The Job Johnson project is an on-going collection of oral and written stories, family history, and landmarks from central Pennsylvania as told through the drawings done by an alter ego named Job Johnson who lived at the beginning of the Industrial Era. (1860 to 1937)
The project incorporates folklore from a historical first person narrative perspective. These works reflect a need for conservation as well as those tiny, nearly forgotten reminders of Pennsylvania’s multicultural roots. Each drawing that I've made for this project is done on my own hand-made paper framed in hand-built recycled wood frames.
North Central Pennsylvania folk artist Job Johnson presents modern audiences with a distinctive commentary on frontier life in the late 19th and early 20th centuries.
Born and raised on a tobacco farm with the prospect of a life of toil, it appeared impossible (or at least impractical) for Johnson to pursue his desire to create artworks. Spurred on by his good friend and renowned local writer, Col. Henry Shoemaker, Johnson began his artistic endeavors at the not-so-tender age of 38. Both men shared interest in local folklore and also in the belief that art – in all its manifestations– can draw attention to issues of environmentalism and conservation. Johnson explores this theme in his work “The Last Great Pine,” in which a solitary white pine tree stands alone in a forest devastated by the Pennsylvania logging industry of the late 1800s. Shoemaker’s monument to the Native American tribe Lenni Lenape also became a subject of Johnson’s work, signifying the remnants of a civilization lost due to the destruction of the natural landscape of the area.
Johnson’s works are not only visual attestations of people and period, but also of his childhood. “The Stripping Room,” shows settlers in the Pennsylvania wild living free of the technological advances that would soon make its own advance upon the community, changing its way of life forever.
With over 1,000 works attributed to the artist, Johnson’s prolificacy ensures that his areas of interest are far-reaching. Folklore is one such subject. “Devil’s Cave,” illustrates a nontraditional Satan with three eyes holding out a book for the viewer to sign. One of Johnson’s drawings with color, he used clay to create a reddish glow emanating from the Devil’s book, making it leap from the charcoal background. His illustration of Lucifer is unconventional, the moral, Hawthornian – a life of honest hard work is superior to one of corruption.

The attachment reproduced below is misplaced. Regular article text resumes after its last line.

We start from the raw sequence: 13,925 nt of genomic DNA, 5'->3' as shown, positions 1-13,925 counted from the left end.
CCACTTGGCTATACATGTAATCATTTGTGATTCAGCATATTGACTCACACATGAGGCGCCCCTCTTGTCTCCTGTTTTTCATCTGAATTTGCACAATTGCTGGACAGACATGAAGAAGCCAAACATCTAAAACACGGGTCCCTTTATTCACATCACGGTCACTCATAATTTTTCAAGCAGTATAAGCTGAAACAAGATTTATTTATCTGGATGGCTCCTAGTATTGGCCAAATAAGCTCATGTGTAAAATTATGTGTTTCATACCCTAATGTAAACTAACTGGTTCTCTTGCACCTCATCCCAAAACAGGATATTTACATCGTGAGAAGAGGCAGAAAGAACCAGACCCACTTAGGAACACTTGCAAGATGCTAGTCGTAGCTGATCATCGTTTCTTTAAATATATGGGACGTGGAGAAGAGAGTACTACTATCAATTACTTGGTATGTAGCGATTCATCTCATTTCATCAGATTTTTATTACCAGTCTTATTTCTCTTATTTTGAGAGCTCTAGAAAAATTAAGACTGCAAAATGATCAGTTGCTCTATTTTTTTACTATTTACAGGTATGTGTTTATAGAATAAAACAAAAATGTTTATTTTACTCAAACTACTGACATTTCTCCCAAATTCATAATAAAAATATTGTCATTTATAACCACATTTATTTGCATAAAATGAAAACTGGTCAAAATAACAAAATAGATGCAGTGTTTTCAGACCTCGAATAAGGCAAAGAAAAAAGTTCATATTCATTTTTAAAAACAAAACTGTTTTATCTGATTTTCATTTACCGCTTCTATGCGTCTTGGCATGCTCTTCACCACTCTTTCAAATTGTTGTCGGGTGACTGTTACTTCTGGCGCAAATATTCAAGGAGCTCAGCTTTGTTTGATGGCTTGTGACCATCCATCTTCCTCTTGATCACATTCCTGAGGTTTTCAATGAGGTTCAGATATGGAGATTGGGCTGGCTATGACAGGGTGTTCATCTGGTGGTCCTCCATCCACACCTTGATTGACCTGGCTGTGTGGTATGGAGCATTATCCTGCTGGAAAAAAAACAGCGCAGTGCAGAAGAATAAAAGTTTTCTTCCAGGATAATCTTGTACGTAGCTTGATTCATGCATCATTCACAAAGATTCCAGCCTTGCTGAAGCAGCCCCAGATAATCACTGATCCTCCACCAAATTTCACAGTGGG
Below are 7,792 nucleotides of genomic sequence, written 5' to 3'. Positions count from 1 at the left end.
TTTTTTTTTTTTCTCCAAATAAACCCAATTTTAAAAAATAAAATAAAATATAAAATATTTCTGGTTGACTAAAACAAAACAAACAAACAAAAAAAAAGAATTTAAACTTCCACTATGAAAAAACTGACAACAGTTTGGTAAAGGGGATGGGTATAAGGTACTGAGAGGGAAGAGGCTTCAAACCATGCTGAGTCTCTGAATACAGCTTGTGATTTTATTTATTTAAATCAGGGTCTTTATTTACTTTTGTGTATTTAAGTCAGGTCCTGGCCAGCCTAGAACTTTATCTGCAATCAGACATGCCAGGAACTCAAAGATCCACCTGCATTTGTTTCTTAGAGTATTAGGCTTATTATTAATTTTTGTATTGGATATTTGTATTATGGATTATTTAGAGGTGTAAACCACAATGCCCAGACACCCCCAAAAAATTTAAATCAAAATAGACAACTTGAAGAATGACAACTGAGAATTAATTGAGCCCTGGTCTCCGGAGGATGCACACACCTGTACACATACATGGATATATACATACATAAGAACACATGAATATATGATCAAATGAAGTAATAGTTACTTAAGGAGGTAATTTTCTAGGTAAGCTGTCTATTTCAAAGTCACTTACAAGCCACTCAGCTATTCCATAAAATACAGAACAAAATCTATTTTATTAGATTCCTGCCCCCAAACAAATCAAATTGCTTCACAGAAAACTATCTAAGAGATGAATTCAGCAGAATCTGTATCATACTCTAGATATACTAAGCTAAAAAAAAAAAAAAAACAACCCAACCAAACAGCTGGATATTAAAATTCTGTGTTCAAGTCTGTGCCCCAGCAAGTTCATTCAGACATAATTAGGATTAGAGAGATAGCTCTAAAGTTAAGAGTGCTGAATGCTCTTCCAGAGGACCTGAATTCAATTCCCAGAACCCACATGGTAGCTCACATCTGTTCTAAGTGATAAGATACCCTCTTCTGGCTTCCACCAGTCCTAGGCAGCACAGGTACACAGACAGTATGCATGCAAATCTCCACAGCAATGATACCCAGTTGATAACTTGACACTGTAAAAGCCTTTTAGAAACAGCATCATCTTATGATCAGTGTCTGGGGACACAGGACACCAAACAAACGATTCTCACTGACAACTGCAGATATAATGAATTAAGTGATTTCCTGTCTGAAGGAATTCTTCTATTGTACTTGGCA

While the Industrial Revolution generated an entirely new process – mass production – each of Job Johnson’s works is a unique artifact – from handcrafted paper to the frames he fashioned from branches he collected outside his McElhattan home. His work, inspired by the son of a wealthy industrialist (Shoemaker) is also an ironic affront to the same system.
Johnson remained a hermit living in a small, double room shack on several acres of family land until his death at the age of 77. He surrounded himself with his work – his home and shed were covered from floor to ceiling with his art. They became the property of his brother’s widowed wife, Lottie Mae Johnson and have been passed down through the Johnson family of Lycoming and Clinton counties. Issues that Johnson tackles in his works -- conservation, environmentalism, technology -- are still modern problems. Johnson’s images are an echo of concern in an endless chasm that cries foul of the modern world’s affront to tradition -- his works will remain significant for as long as this is a common issue through generations.
-Jessica Lalli, “Pennsylvania Folk Art: The Undiscovered Works of Job Johnson” www.Ducts.org, Issue 20/Winter 07